“Patience” and “wide receivers” each come from the English language. That usually ends the relationship between the two.
Unless you’re talking about some of FIU’s wide receivers — sophomore Thomas Owens, redshirt sophomore Shawn Abrams, senior Juwan Caesar — who’ve had no choice but to make peace with patience.
Owens now has touchdown catches in five consecutive games, and his six touchdowns receptions halfway through the season leave him only two short of FIU’s season record, set by Jonnu Smith last year. Abrams made his debut against UMass and sailed swan-style (or Swann-style) against UTEP on Saturday to catch his first pass since 2012, his senior year at Neptune Beach Fletcher High. Caesar thinks he’ll be ready to play his first college game Saturday at Middle Tennessee State, his first football game since 2010 at Coral Park High.
“I was very happy for him,” the 23-year-old Caesar said. “He’s another guy who has been going through a lot of stuff. He’s been working so hard to get back to where he is now.”
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Abrams and Caesar each suffered preseason injuries that further delayed their first games. Caesar had exploratory knee surgery.
“When you work so hard during the offseason and summer then right before the season get hurt, it’s tough,” Caesar said. “But I’ve always been positive, trying to keep a positive mindset. I’ve been working back to my old self in practice and feeling good as of late.”
After deciding to walk on at FIU, Abrams suffered auto accident injuries, and had to convince FIU coach Ron Turner to give him a chance in the spring after his misdemeanor petty theft charge from last fall (case dropped).
You can guess Abrams’ nickname (”Slim”) from one look at his 6-4, 170-pound frame. A more-imaginative nickname might be “Fade” — not for the hairstyle he doesn’t wear, but the jump ball pattern for which his long body and limbs seem made.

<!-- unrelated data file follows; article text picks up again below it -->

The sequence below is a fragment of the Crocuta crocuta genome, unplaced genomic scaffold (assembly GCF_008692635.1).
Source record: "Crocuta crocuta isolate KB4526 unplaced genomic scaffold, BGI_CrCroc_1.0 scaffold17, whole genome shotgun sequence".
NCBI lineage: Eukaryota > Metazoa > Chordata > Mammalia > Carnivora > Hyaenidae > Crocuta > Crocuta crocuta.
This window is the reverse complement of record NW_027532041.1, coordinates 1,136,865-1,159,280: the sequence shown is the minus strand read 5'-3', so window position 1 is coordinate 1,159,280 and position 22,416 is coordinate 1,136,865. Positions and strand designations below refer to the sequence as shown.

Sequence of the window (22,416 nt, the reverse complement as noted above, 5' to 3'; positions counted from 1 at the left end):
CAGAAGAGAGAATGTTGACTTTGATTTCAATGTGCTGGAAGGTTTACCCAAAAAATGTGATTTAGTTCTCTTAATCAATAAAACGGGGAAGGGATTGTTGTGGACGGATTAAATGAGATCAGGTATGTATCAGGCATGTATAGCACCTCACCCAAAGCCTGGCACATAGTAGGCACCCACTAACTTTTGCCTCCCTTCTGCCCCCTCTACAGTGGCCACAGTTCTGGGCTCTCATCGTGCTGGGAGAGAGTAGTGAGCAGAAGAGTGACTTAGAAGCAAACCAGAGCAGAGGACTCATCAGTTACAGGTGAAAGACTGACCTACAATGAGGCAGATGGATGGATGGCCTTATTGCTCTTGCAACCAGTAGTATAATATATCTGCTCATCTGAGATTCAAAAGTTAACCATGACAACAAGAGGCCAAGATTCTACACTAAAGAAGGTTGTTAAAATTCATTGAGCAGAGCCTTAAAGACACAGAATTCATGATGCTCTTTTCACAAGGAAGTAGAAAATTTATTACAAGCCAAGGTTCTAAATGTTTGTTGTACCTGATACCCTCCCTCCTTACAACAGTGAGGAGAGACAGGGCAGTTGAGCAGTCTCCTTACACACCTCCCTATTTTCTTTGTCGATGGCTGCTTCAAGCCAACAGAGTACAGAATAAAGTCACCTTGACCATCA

“He’s a guy who can go vertical for us, really put stress on the defense down the field with his speed. And with his height, he’s able to go up and get a few balls,” quarterbacks and wide receivers coach Kort Shankweiler said of Abrams.
Injuries and classroom shortcomings marked Caesar’s two years at Michigan State. He left football for a year, but still had to sit out another year because of NCAA transfer rules. Six games, possibly a bowl game, are all that remain of his college career. But even when on crutches after knee surgery in August, he exuded a deep happiness to be around the team and the game.
On the 6-5 Caesar, Shankweiler said, “He’s another guy who can bring size for us. He’s starting to practice well the last couple of weeks. He’s just going to give more depth to this group where it’s not one guy, there’s a bunch of guys we can trust to put out there.”
Owens got blocked as a freshman by the greater experience of elder wideouts. Between graduation and the jettisoning of several who would’ve been fifth-year seniors, the path to the front of the line cleared.
“This spring, some guys graduated, he was able to get more reps, get more comfortable and learn the offense,” Shankweiler said. “He’s done a good job of studying off the field and taking the coaching on the field.”
If you want to make Turner laugh, ask him about the temperament difference between the FIU player he calls “T.O.” and the original “T.O.” Terrell Owens.
“Our T.O. is not nearly as outspoken as the other T.O.,” said Turner, who assigned Thomas Owens No. 81 because he saw Owens as the same type of receiver as Terrell Owens. “He’s extremely quiet. The other is extremely not quiet. The other one is extremely confident. This T.O. is quietly confident. Very quietly confident.
“And the other T.O. is headed to the Hall of Fame.”